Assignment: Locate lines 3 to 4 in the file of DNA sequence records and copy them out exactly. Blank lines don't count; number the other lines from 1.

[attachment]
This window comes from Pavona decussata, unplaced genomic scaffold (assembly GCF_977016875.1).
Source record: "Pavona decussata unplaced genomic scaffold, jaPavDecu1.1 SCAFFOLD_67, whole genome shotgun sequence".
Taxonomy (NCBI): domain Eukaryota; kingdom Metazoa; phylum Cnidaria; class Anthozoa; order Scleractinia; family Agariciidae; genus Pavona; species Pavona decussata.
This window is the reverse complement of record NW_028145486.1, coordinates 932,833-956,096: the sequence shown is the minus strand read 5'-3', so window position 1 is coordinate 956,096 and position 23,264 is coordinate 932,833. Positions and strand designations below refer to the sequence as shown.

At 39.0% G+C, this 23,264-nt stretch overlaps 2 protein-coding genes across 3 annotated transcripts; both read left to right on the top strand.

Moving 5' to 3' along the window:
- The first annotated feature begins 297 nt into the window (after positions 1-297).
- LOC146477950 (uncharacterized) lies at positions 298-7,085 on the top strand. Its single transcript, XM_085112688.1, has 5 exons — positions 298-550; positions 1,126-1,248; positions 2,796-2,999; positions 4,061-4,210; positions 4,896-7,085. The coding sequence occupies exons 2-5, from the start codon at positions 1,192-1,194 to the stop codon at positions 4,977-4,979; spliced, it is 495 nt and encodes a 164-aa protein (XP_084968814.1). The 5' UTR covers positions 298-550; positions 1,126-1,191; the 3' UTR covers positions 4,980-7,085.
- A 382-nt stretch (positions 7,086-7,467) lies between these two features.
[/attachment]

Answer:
Taxonomy (NCBI): domain Eukaryota; kingdom Metazoa; phylum Cnidaria; class Anthozoa; order Scleractinia; family Agariciidae; genus Pavona; species Pavona decussata.
This window is the reverse complement of record NW_028145486.1, coordinates 932,833-956,096: the sequence shown is the minus strand read 5'-3', so window position 1 is coordinate 956,096 and position 23,264 is coordinate 932,833. Positions and strand designations below refer to the sequence as shown.